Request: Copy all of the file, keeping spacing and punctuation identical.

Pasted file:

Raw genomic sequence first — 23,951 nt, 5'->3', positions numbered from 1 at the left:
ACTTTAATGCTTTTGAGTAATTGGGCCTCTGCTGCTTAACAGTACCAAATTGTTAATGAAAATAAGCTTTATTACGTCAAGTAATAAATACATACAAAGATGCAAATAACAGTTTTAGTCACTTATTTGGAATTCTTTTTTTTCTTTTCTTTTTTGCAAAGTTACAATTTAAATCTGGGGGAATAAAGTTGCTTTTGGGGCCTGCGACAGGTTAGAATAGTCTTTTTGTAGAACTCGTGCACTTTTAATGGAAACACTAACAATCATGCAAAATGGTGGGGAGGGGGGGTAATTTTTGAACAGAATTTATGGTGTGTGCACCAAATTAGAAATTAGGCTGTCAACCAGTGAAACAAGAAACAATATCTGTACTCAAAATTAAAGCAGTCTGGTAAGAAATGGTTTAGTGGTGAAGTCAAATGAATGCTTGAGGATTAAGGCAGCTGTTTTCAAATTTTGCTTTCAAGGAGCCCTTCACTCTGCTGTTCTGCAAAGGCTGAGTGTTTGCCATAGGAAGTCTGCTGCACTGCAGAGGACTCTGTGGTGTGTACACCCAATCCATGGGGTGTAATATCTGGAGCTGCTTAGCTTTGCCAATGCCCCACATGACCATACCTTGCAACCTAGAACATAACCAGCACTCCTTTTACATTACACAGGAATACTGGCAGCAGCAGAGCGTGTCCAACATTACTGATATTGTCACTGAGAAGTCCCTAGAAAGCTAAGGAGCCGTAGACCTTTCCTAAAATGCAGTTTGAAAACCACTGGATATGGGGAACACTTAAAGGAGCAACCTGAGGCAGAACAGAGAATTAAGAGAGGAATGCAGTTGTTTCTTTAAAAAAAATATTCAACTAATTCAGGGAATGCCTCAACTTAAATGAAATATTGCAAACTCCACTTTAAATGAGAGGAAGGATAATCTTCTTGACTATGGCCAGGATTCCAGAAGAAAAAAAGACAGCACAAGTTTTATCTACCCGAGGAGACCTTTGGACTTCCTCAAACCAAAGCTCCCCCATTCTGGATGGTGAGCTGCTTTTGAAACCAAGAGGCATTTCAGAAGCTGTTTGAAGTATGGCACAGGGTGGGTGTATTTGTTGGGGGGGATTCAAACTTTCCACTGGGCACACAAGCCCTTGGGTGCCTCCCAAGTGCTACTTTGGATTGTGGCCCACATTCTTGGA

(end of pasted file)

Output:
Raw genomic sequence first — 23,951 nt, 5'->3', positions numbered from 1 at the left:
ACTTTAATGCTTTTGAGTAATTGGGCCTCTGCTGCTTAACAGTACCAAATTGTTAATGAAAATAAGCTTTATTACGTCAAGTAATAAATACATACAAAGATGCAAATAACAGTTTTAGTCACTTATTTGGAATTCTTTTTTTTCTTTTCTTTTTTGCAAAGTTACAATTTAAATCTGGGGGAATAAAGTTGCTTTTGGGGCCTGCGACAGGTTAGAATAGTCTTTTTGTAGAACTCGTGCACTTTTAATGGAAACACTAACAATCATGCAAAATGGTGGGGAGGGGGGGTAATTTTTGAACAGAATTTATGGTGTGTGCACCAAATTAGAAATTAGGCTGTCAACCAGTGAAACAAGAAACAATATCTGTACTCAAAATTAAAGCAGTCTGGTAAGAAATGGTTTAGTGGTGAAGTCAAATGAATGCTTGAGGATTAAGGCAGCTGTTTTCAAATTTTGCTTTCAAGGAGCCCTTCACTCTGCTGTTCTGCAAAGGCTGAGTGTTTGCCATAGGAAGTCTGCTGCACTGCAGAGGACTCTGTGGTGTGTACACCCAATCCATGGGGTGTAATATCTGGAGCTGCTTAGCTTTGCCAATGCCCCACATGACCATACCTTGCAACCTAGAACATAACCAGCACTCCTTTTACATTACACAGGAATACTGGCAGCAGCAGAGCGTGTCCAACATTACTGATATTGTCACTGAGAAGTCCCTAGAAAGCTAAGGAGCCGTAGACCTTTCCTAAAATGCAGTTTGAAAACCACTGGATATGGGGAACACTTAAAGGAGCAACCTGAGGCAGAACAGAGAATTAAGAGAGGAATGCAGTTGTTTCTTTAAAAAAAATATTCAACTAATTCAGGGAATGCCTCAACTTAAATGAAATATTGCAAACTCCACTTTAAATGAGAGGAAGGATAATCTTCTTGACTATGGCCAGGATTCCAGAAGAAAAAAAGACAGCACAAGTTTTATCTACCCGAGGAGACCTTTGGACTTCCTCAAACCAAAGCTCCCCCATTCTGGATGGTGAGCTGCTTTTGAAACCAAGAGGCATTTCAGAAGCTGTTTGAAGTATGGCACAGGGTGGGTGTATTTGTTGGGGGGGATTCAAACTTTCCACTGGGCACACAAGCCCTTGGGTGCCTCCCAAGTGCTACTTTGGATTGTGGCCCACATTCTTGGA